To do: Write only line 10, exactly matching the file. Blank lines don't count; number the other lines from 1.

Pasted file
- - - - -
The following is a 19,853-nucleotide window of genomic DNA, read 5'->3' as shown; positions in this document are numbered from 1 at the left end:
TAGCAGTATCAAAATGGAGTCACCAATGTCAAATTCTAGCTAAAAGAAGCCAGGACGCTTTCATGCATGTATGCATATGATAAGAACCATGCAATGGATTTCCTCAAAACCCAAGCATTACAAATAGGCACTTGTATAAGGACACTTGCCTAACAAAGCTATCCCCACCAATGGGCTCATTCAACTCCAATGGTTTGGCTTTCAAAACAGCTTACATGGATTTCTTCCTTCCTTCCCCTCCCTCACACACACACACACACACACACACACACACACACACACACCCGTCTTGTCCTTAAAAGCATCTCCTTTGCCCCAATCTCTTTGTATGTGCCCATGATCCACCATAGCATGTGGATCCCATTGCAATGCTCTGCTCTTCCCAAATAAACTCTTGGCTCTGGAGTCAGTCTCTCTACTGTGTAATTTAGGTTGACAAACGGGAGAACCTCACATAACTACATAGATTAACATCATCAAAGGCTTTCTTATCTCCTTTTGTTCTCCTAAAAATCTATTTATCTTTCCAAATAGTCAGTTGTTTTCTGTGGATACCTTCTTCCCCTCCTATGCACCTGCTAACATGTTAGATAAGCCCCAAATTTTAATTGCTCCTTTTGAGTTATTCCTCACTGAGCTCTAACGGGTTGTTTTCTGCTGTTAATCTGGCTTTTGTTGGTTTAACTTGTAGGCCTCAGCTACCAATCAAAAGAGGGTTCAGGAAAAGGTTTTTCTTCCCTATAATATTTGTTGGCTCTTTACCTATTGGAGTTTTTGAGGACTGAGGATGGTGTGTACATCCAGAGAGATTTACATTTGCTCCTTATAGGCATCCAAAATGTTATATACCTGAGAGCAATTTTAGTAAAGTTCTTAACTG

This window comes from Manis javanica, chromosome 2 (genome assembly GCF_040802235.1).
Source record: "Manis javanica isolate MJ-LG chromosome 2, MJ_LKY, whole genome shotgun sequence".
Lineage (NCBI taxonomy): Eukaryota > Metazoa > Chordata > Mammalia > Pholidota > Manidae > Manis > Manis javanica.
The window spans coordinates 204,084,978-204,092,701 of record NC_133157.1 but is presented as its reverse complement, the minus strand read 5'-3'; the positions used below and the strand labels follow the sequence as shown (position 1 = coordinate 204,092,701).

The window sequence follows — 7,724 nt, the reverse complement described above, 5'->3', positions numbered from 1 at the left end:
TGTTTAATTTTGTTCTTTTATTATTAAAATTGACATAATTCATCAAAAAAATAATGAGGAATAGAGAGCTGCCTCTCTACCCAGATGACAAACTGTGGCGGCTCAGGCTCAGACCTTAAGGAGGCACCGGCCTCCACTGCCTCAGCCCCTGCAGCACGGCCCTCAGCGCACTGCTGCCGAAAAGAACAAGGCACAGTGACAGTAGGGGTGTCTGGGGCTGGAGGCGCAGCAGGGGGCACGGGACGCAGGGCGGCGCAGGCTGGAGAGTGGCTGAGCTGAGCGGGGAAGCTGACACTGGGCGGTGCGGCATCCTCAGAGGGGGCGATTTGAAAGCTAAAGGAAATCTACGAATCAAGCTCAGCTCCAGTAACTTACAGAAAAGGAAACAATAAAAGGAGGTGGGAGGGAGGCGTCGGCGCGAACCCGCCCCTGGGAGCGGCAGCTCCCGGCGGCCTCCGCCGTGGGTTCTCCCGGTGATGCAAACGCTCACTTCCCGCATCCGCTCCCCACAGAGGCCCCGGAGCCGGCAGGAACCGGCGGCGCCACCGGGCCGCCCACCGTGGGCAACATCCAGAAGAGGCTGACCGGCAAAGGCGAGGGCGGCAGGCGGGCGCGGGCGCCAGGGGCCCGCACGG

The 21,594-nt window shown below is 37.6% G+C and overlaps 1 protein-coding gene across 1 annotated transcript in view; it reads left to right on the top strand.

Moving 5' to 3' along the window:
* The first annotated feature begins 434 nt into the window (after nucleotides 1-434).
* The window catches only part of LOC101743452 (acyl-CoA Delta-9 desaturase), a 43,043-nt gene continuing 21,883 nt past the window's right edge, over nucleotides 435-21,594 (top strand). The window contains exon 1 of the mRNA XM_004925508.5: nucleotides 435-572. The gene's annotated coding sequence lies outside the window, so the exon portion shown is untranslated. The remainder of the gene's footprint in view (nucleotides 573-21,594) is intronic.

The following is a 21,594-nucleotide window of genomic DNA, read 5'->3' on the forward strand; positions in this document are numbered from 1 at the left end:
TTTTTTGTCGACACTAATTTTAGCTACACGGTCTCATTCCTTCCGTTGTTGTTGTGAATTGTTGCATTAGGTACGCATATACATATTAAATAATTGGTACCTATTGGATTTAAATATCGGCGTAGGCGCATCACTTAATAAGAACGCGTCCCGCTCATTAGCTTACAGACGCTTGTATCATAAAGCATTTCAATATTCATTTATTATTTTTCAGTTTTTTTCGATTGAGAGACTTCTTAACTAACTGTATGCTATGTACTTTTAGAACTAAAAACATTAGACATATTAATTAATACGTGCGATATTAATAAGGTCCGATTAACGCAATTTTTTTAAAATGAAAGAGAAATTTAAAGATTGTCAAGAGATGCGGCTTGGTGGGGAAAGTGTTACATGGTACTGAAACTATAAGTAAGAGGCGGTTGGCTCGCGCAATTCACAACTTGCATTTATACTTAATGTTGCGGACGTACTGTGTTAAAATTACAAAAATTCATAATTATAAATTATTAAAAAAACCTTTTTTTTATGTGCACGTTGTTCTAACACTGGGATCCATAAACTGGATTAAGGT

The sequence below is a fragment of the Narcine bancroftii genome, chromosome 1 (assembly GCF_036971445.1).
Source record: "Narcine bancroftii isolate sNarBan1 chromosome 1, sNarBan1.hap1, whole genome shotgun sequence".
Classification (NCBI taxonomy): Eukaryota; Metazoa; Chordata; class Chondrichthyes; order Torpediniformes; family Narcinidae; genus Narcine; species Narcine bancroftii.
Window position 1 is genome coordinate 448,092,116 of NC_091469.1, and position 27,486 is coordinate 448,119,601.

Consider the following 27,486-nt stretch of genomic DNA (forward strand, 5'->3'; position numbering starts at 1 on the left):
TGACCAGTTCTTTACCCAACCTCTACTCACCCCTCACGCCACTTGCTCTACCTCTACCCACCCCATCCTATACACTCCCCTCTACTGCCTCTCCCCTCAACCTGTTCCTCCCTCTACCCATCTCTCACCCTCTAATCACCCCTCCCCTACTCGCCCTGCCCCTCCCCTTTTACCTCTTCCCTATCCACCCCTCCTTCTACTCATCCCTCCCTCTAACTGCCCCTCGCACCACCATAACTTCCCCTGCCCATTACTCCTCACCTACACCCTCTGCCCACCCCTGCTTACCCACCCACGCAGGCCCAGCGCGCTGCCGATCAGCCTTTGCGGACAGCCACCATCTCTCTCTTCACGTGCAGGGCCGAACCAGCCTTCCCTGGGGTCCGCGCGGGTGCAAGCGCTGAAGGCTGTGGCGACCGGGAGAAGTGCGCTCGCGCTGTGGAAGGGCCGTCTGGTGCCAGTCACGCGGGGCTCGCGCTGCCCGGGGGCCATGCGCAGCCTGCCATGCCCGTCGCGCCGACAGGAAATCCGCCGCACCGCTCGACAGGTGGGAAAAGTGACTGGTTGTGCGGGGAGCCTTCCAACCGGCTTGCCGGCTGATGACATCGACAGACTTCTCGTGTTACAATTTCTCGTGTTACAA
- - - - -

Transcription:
Moving 5' to 3' along the window: